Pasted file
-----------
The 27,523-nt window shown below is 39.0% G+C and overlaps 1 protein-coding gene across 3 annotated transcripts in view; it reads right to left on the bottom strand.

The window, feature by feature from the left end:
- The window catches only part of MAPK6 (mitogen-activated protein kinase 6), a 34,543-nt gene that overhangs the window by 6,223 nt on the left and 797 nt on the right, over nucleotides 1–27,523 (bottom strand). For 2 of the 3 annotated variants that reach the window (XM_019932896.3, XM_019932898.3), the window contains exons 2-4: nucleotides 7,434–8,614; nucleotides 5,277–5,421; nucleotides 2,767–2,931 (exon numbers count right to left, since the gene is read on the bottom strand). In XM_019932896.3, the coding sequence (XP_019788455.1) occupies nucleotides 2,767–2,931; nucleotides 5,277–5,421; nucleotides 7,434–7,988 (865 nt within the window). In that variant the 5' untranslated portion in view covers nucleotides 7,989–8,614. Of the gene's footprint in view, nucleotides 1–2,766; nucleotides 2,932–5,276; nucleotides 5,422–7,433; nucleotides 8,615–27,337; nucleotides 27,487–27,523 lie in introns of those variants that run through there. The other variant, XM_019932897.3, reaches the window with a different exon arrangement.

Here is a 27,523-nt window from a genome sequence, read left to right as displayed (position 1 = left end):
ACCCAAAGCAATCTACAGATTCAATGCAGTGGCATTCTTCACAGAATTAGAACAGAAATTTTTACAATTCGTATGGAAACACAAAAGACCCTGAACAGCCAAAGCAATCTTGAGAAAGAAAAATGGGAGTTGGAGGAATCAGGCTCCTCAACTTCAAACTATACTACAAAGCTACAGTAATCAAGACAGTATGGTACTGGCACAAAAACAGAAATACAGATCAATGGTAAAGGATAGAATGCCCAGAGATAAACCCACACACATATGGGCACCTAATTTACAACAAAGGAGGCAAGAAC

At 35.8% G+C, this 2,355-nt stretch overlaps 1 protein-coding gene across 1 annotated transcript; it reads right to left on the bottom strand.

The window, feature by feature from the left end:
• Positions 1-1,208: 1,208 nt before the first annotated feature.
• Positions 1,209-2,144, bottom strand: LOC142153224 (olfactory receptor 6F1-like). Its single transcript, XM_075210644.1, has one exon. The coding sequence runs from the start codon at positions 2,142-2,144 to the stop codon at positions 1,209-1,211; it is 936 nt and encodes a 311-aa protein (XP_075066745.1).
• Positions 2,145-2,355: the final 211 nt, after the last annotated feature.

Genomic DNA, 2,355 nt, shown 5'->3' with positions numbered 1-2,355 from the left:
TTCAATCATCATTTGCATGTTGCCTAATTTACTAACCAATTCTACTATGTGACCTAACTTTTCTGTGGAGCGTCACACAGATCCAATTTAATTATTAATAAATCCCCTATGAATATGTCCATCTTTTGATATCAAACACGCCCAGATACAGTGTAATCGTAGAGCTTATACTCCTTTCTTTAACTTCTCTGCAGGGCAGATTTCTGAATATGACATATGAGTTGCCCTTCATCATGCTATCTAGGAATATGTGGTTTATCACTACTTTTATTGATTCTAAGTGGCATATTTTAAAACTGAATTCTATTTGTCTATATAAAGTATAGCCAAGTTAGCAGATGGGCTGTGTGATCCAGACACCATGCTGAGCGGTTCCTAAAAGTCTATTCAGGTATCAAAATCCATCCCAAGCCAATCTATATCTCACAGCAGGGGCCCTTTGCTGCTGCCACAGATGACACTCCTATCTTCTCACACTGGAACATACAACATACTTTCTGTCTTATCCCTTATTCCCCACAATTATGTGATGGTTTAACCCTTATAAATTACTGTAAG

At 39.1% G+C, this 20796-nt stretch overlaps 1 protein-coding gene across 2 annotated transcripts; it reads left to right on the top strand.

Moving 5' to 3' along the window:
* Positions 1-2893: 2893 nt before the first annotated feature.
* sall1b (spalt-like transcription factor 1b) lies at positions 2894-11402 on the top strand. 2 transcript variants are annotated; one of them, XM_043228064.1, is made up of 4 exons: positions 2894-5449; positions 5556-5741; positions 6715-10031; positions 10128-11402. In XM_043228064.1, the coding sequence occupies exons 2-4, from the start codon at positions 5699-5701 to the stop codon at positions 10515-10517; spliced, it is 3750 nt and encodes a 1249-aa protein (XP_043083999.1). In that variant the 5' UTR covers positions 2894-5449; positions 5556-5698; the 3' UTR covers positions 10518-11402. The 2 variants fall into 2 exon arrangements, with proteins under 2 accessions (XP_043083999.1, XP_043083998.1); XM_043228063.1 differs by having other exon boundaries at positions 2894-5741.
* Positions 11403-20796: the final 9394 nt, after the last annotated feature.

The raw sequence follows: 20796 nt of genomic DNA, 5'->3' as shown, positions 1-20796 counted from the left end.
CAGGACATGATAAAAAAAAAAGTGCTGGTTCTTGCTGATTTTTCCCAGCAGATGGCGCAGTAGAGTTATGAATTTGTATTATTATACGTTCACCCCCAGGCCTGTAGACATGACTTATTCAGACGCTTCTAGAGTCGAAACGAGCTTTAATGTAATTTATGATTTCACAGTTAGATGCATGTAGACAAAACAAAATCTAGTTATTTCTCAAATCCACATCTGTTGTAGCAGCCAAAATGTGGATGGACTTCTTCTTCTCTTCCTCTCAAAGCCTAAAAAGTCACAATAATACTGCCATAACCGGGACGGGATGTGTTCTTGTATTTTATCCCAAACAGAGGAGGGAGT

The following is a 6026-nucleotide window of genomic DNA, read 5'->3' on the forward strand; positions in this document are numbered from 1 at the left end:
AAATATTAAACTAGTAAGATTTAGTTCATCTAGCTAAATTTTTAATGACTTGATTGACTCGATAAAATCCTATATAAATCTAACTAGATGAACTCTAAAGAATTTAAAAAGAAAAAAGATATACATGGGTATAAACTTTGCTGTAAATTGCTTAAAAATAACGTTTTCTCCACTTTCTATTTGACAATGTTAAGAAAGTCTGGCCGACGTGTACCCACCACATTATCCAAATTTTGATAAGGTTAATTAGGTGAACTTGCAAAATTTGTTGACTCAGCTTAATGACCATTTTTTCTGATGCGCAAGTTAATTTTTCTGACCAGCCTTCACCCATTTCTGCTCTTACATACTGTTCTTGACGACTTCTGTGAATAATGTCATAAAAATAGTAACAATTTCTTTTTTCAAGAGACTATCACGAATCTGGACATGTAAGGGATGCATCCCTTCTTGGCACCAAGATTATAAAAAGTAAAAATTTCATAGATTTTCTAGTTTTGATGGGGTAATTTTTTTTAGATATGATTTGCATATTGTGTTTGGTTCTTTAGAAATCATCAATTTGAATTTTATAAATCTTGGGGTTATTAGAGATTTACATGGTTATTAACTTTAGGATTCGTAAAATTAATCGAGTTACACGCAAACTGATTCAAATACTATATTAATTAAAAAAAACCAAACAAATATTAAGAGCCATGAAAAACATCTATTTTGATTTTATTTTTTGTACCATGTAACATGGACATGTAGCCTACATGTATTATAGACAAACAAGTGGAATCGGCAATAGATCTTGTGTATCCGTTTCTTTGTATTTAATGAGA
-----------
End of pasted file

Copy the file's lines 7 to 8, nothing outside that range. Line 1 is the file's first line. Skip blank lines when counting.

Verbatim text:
The window, feature by feature from the left end:
• Positions 1-1,208: 1,208 nt before the first annotated feature.